It is almost as if the natural world plants a seed in some people – a seed that keeps growing and transforming the internal landscape of that person throughout his life. Some lucky ones are able to find work that keeps them within the forest. Yet I know many people who live normal urban lives, but have this almost mystical connection with the forest. Within the sacred space of the jungle, they transform into entirely different people. For them, visits to forests are the pilgrimages that make the rest of their life tolerable.
I’m not in any doubt that the forest continued to change Corbett throughout his life. On the outside, he changed from a hunter to a conservationist, but I think there must have been a far more profound change within. The forest gave him a modicum of sentiment that was otherwise not evinced in his life or his departure from India.
Just before leaving the country, he and Maggi sold their childhood home, Gurney House, to Mr Varma along with all the fittings, furniture, and curios that the Corbetts had kept in it, including the hunting trophies, gorgeous wooden cabinets from Mokameh Ghat, Maggie’s chair. Yet, just before departure, Corbett requested Mr Varma’s permission to take one particular rug with him all the way to Kenya. Mr Varma gave his consent. Carpet Sahib was a private man, so the reason for this request is not known but the rug was taken. Sentimentality, however small, was eventually embraced.
A few years ago, Corbett’s grand-niece visited Nainital from British Columbia. I had the good fortune of meeting her and she shared her most vivid memory of Uncle Jim from a childhood visit to Kenya. No longer a resident of the forests, he would place a table and chair under a tree in the garden and would spend much of the day working on his books on an old typewriter. A pair of birds, thrushes of some sort, would sit on his typewriter while he worked. When he would reach the end of a line and move the stem of the typewriter back, the birds would fly up into the air and then settle back on the typewriter. The image of Corbett sitting under a tree in faraway Africa, writing of his beloved Kumaon hills, with two little birds for company, has stayed with me. He carried these forests in his heart long after he left them.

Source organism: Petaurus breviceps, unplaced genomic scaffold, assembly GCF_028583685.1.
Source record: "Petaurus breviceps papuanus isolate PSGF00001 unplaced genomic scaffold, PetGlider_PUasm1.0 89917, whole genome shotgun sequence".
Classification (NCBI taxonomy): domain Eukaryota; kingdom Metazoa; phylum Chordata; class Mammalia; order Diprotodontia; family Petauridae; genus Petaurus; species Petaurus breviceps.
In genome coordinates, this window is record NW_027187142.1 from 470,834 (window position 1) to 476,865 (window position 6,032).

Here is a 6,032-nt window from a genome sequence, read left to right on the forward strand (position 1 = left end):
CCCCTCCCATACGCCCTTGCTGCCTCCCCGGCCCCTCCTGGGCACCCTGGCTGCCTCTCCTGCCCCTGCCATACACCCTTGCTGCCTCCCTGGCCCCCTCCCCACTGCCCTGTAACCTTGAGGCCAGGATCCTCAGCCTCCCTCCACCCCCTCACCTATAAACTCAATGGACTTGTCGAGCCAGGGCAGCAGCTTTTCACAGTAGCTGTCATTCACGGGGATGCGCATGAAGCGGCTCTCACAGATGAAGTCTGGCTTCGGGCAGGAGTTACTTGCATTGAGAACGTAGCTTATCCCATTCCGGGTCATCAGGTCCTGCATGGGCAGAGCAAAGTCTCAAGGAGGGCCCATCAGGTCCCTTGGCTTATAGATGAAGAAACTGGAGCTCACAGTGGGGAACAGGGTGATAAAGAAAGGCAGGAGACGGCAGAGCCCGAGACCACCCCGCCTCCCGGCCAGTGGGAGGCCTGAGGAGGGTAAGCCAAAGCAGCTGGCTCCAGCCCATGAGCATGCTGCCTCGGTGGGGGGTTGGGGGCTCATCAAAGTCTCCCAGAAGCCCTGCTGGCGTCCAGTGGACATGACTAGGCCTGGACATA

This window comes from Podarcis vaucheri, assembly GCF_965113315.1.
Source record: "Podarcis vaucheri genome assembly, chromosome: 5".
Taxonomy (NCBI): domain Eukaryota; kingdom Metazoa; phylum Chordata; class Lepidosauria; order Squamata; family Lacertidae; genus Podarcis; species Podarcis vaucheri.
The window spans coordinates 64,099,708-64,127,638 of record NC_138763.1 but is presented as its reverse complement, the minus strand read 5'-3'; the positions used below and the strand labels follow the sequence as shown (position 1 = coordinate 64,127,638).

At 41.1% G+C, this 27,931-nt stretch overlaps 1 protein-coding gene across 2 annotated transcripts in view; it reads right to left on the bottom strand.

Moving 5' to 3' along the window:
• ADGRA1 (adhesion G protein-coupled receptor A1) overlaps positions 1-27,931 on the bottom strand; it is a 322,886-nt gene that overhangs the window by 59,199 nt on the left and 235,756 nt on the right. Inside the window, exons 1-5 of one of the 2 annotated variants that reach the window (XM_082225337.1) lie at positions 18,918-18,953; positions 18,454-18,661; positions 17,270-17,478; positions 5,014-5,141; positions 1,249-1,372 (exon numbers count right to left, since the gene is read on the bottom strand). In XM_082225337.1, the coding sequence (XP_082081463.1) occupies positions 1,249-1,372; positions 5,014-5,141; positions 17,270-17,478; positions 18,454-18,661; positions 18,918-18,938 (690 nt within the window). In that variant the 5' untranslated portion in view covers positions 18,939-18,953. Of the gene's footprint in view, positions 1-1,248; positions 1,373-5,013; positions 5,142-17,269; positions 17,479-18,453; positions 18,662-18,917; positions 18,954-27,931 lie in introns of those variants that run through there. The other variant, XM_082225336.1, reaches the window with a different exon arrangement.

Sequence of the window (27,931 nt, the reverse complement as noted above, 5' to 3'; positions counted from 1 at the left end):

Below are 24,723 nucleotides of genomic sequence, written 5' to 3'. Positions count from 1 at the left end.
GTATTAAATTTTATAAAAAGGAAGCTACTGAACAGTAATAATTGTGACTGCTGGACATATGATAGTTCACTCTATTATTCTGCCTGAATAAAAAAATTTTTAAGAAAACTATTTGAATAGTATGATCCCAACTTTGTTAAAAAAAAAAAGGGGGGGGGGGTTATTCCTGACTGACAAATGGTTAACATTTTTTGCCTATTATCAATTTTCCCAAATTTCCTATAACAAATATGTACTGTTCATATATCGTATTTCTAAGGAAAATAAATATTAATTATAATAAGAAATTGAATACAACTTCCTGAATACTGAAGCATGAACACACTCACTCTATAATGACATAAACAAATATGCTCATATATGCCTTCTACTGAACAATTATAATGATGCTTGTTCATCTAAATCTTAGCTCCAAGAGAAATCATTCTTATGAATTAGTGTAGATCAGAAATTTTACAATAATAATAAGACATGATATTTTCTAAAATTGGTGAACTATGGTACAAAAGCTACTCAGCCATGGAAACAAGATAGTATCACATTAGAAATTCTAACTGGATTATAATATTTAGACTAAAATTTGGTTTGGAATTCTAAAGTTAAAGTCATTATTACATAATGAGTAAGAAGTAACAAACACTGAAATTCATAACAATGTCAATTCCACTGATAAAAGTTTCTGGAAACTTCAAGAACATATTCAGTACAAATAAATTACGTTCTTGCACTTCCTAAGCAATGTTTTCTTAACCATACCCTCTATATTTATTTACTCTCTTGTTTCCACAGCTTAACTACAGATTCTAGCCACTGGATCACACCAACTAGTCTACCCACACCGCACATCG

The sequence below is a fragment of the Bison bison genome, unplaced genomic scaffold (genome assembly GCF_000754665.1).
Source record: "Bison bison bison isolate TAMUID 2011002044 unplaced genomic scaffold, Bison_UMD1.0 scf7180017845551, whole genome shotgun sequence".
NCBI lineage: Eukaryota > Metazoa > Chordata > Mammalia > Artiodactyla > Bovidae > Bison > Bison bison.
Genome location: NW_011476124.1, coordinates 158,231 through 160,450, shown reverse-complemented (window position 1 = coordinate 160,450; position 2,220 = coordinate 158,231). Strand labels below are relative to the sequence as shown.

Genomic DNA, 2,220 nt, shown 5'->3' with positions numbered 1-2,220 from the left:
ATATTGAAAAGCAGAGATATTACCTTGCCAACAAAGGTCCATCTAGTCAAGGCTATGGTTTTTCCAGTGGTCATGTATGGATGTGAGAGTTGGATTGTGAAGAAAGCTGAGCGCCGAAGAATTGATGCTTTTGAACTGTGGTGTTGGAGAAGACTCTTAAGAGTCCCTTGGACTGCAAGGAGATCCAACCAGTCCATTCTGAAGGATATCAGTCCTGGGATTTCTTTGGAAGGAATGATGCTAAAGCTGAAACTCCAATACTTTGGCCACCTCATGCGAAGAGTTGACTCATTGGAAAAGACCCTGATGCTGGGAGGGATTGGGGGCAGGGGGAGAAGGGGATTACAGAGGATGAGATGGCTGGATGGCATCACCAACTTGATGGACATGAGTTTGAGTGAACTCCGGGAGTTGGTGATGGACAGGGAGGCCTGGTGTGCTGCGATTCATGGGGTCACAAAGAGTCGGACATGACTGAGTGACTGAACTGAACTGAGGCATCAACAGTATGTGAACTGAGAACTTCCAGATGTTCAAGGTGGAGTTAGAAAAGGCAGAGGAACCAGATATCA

Today, there is no better way to remember Corbett than to step into the hallowed forests of his memory and attempt to learn its secret vocabulary through his words. To begin to learn the nuances and rhythms of “jungle lore”. He is an ideal tutor and accepting his tutelage would be a perfect birthday gift to him. From the great beyond, Master Jim may well encourage his Padawans to fulfil their sacred trust with the words, “May the forest be with you!” And long may it be with us.
Rudy Singh is an independent filmmaker, photographer, poet, and the president of the Film and Arts Guild of Uttarakhand. He is a serial meditator and the founder of Naini Photofest.